Justin du Coeur (jducoeur) wrote,
Justin du Coeur
jducoeur

What's good for the right hand is good for the left

Interesting article on Ars Technica today -- basically, the Swedish Pirate Party is trying to reduce copyright terms to five years, and the copyleft crowd is objecting. I confess, I'm not all that sympathetic to the FSF in this case.

The basic principle of copyright is that it is in the public interest to allow creators of content to control the usage of their works for a set period of time -- in theory, this spurs creative production, which is good for society, so society has an interest in fostering it. However, there's a balancing act involved: copyright typically spurs creation but hinders usage of content, since almost by definition it is imposing restrictions on how you can use it. The fulcrum of this balance is how long the copyright term is. Currently, US law is approaching entirely ridiculous levels (many decades of protection); the Pirate Party is trying to push *way* back. (Probably further than is likely to happen, but it's not a bad place to start negotiating from.)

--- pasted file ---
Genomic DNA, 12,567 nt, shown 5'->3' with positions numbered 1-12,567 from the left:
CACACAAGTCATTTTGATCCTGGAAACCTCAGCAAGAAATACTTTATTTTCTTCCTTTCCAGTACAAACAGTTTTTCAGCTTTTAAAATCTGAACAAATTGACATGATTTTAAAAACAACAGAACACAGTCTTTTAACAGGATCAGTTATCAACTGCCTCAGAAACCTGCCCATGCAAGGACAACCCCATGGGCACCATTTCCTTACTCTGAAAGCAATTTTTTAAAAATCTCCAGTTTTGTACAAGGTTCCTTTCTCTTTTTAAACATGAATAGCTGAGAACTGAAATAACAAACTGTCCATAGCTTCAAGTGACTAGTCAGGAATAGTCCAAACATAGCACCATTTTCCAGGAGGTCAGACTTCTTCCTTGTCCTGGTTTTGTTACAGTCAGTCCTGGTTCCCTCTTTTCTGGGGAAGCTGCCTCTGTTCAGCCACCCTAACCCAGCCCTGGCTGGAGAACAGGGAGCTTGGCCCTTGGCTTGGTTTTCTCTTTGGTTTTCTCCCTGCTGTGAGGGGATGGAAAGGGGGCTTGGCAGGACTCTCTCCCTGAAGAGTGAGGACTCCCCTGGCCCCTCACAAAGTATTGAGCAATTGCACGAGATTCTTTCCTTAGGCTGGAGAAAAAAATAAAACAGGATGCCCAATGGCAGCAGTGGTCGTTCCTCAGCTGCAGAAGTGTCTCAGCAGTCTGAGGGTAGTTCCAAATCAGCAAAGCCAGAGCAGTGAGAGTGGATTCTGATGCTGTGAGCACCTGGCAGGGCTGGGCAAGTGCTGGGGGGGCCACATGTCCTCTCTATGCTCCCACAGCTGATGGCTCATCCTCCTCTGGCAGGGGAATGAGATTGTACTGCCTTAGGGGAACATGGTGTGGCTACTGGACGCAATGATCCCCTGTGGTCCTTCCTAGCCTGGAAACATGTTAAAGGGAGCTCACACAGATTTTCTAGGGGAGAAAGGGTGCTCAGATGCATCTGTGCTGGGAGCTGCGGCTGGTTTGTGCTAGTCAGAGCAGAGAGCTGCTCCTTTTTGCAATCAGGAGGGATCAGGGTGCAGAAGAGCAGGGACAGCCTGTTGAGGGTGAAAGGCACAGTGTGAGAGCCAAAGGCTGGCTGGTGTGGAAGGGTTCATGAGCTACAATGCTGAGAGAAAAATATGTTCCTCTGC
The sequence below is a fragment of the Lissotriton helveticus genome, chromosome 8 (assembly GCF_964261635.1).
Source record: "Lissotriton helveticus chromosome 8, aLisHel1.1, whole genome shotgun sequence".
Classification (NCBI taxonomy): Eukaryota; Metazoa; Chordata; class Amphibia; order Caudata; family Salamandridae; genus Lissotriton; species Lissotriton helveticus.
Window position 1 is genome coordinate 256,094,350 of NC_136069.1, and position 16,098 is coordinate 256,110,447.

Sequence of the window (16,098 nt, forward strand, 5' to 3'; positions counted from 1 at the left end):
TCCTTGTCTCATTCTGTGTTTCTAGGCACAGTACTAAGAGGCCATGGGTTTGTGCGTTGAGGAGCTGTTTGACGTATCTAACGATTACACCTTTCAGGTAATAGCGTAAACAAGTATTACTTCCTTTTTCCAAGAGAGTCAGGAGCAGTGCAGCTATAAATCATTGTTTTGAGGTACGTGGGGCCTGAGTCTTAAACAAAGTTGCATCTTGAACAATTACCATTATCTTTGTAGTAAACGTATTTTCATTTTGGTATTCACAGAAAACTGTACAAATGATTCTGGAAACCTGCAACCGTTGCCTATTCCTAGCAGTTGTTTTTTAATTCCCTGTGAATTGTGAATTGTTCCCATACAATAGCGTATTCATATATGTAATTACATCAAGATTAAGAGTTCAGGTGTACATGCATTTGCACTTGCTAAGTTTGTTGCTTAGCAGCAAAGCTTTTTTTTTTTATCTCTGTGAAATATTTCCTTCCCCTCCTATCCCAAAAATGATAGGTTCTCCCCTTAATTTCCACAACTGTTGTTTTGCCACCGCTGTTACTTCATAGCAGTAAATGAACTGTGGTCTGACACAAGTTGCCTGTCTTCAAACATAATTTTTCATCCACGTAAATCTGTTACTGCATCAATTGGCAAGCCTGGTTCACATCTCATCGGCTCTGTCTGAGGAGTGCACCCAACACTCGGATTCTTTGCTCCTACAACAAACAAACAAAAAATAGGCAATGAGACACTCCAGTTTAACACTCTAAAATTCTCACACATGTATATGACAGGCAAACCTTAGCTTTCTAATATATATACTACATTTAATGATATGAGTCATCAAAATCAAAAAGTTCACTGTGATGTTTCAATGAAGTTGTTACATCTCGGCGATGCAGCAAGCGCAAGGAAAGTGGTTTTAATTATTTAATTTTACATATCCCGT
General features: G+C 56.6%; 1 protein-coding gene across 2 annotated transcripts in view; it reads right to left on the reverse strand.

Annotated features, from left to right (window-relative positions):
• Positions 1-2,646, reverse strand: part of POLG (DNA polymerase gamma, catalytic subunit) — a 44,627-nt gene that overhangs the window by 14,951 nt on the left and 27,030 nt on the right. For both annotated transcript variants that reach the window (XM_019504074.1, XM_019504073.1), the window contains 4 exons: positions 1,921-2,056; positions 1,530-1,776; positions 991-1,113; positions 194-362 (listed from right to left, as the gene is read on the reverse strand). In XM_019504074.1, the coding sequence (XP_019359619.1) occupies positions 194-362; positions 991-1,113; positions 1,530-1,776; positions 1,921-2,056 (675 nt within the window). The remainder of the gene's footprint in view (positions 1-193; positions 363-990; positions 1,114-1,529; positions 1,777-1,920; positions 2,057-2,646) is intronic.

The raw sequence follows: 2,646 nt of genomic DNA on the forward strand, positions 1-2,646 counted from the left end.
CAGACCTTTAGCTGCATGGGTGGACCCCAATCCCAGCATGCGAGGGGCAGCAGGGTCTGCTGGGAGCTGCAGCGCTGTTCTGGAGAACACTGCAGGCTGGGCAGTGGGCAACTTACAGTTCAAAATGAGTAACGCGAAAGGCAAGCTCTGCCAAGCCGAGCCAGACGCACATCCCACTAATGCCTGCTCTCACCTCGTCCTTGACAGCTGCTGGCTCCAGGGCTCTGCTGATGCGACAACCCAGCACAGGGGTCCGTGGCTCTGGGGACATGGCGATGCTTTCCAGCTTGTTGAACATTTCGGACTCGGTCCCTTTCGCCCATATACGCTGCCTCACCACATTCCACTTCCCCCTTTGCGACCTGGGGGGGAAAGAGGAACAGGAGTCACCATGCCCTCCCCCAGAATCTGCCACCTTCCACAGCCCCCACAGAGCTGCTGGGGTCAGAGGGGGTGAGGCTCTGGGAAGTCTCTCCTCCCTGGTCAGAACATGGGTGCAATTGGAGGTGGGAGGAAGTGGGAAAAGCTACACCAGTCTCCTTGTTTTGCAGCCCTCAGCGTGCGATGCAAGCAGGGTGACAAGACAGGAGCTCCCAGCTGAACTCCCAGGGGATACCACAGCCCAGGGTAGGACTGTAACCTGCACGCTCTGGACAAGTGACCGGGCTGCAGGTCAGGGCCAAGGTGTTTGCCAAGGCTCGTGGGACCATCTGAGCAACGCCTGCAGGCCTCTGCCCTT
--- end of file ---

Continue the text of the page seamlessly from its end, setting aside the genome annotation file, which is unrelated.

The argument from the FSF seems to be that copyleft is fundamentally different (and better) than ordinary copyright, and should therefore be exempt from such restrictions, but I'm not sure I buy it. The underlying philosophical principles apply -- you encourage people to create works by giving them control over those works for a time. In this case, the control just happens to be in the other direction: preventing people from hiding their use, rather than preventing them from using it. But it's still all about allowing the content creator to restrict how people use their works, to provide motivation to create.

Of course, there's the argument that the GPL is somehow more moral than other forms of copyright, but I just plain don't agree: I find that argument more religious than practical. To me, the *really* moral high ground is something like the more generous MIT license, which I summarize as, "Here's some code; do what you like with it; don't sue us." (If it isn't clear from the above, I just plain don't like the GPL much -- I think it's crappy legal language and way too hung up with its crusading message.) From a pure social-utilitarian POV (which to me is usually the firmest ground for writing law), it makes more sense to free the code completely after five years, so more projects can make use of it.

So I don't see any strong reason to make an exception for the GPL in the proposed changes. Opinions? I actually have no idea which licenses my geek friends prefer, and I'm rather curious.

(Disclaimer for all of the above: IANAL, just an interested and moderately informed layman...)
Tags: law, technology
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